Margaret once described the progression of the seasons this way: “the quiet anticipation of winter, the joyous activity of spring, the restful fulfillment of summer, and the hopeful acceptance of autumn.” We can share with Margaret some of what brought her joy in the weeks leading up to her birthday and celebrate her special day, April 17, and then carry on, season after season, anticipating and noticing all that Nature brings. To begin, if you happen to awaken in the early hours, before the sky lightens, open a window and listen for the dawn chorus of birds. That urgent calling out of bird to bird will set you up for coursing of energy that rushes through all beings in this season of bursting of new life.
A few weeks before her birthday, Margaret would have looked for her favorite flower, the trillium, appearing in clumps in the dappled shade of mixed forests. Its clear-white three-petal flower rises on a stalk above bright green heart shaped leaves that grow in whorls of three, a flag announcing that spring has truly arrived. It’s not the earliest flower—skunk cabbage heralds the season in its own vibrant way, Indian plum puts forth its small flowers and other bushes and vines unfurl their bright pink—but finding trilliums in bloom puts a stamp on spring, a feeling of relief. “We made it!” Trilliums are rare so seeing them reappear we can exhale and renew our sense that however precarious, wonders do still happen.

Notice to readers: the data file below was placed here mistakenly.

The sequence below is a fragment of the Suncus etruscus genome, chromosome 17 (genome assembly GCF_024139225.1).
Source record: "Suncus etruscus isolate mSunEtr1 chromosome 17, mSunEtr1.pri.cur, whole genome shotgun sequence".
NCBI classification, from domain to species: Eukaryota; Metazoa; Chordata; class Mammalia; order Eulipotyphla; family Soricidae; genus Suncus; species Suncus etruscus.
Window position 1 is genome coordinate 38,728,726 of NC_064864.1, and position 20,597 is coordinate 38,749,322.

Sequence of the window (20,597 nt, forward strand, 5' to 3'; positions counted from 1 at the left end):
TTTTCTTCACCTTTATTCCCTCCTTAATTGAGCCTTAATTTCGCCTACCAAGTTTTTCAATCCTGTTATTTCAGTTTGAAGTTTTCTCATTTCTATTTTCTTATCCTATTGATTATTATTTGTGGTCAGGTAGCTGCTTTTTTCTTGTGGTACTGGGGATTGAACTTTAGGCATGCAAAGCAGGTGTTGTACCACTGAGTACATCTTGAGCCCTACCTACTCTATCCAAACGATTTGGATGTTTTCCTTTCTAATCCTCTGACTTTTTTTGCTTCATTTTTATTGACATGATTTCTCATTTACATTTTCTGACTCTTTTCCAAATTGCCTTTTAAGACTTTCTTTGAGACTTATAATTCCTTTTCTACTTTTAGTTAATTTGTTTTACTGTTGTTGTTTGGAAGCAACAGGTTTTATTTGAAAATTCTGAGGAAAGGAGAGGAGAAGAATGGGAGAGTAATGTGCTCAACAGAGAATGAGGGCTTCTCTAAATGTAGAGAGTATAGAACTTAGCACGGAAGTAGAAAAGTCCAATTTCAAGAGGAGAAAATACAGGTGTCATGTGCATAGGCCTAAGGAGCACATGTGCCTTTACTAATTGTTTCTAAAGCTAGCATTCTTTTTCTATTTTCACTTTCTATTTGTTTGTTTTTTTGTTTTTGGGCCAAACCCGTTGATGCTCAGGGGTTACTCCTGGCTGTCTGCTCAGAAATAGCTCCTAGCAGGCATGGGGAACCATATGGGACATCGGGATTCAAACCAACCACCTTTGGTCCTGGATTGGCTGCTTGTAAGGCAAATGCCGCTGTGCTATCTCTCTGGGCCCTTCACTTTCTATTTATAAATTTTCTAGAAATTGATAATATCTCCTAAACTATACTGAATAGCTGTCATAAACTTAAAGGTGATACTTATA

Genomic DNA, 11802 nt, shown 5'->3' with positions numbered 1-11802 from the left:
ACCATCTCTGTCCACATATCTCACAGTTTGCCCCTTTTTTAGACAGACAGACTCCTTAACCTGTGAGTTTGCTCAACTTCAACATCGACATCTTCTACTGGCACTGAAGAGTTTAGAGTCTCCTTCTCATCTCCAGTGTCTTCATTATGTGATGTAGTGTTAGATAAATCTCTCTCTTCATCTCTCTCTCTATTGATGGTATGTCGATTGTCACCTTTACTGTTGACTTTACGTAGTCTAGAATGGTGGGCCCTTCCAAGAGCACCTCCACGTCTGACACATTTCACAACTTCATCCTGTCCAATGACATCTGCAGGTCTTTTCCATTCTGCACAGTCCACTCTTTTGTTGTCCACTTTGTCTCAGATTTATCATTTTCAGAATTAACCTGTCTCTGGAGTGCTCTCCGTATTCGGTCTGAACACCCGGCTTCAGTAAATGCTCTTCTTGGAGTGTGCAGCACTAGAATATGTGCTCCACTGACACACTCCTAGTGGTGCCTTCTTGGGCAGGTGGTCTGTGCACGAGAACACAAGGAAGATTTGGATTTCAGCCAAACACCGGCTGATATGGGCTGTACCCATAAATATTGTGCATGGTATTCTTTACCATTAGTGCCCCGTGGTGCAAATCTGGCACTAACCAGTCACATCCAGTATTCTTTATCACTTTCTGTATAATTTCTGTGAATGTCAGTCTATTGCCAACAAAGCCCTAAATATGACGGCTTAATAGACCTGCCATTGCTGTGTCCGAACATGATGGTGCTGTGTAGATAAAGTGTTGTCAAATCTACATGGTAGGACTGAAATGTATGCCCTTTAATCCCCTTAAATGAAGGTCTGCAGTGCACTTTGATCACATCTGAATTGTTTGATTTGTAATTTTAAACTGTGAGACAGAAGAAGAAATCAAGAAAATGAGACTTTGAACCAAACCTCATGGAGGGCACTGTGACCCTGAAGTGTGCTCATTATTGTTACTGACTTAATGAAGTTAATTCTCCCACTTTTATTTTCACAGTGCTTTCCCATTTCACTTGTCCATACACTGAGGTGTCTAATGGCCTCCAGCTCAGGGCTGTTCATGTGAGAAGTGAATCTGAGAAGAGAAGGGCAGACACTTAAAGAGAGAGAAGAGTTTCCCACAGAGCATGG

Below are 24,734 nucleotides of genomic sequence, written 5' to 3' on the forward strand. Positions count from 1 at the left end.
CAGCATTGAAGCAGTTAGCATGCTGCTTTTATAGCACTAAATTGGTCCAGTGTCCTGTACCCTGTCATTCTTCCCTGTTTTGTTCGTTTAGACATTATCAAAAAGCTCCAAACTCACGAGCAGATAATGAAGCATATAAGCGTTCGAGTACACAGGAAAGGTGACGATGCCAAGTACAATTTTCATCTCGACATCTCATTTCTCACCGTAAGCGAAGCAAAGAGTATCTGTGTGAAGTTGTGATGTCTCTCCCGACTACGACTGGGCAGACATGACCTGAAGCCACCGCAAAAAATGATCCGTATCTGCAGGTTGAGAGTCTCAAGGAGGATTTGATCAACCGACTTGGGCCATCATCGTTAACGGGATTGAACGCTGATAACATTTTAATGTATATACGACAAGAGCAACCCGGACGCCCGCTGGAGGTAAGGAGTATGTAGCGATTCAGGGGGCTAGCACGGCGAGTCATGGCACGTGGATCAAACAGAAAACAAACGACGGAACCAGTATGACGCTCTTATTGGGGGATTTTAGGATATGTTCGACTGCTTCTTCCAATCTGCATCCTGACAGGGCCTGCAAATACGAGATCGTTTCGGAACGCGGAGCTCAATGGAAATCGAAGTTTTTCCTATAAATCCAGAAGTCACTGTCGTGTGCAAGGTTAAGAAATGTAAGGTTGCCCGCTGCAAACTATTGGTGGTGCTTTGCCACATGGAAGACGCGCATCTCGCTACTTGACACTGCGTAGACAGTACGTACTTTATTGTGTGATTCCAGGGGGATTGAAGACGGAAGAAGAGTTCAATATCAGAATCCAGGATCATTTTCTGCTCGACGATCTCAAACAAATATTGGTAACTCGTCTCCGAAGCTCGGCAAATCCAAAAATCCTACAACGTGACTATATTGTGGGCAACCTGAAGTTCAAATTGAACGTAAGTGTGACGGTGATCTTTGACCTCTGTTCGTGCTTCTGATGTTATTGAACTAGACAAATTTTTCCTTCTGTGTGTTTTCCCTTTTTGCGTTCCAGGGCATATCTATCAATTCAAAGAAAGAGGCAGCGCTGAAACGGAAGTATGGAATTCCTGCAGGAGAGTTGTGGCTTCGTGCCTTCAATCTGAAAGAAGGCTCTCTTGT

To celebrate Margaret—and follow in her footsteps—I went for a walk with dear friends who are familiar with her storied life and who also revel in finding spring flowers and noting all the new growth and the appearance of old favorites. We went to a local park that follows the steeply descending course of the Deschutes River through a series of falls as it rushes toward Budd Inlet and Puget Sound. The park has been closed for months to refurbish its trails and add new features so it was with great anticipation and a sense of discovery that we took to the path that threaded the high banks of the river. The froth and surge of water, the glint of the sun and sparkle of scattered drops as water met rocky outcroppings added to the festivity of our outing.
We were richly rewarded!
At the end of our excursion we found a spot and set up our chairs—still socially distant but close enough for real conversation without the aid of technology—and enjoyed sharing our reflections with some cake with a salute to Margaret. We calculated that it has been 136 years since her birth in the old house that overlooked that same river around a few bends from where we sat. So much has changed—the house is long gone and the river itself has been impounded behind a dam to create Capitol Lake—and yet so much remains. The same spring flowers still bloom and delight. Her story still resonates and her teachings still matter: Don’t pick the trilliums! Let them flower and fade back into the earth so they can gather strength to return again, spring eternal.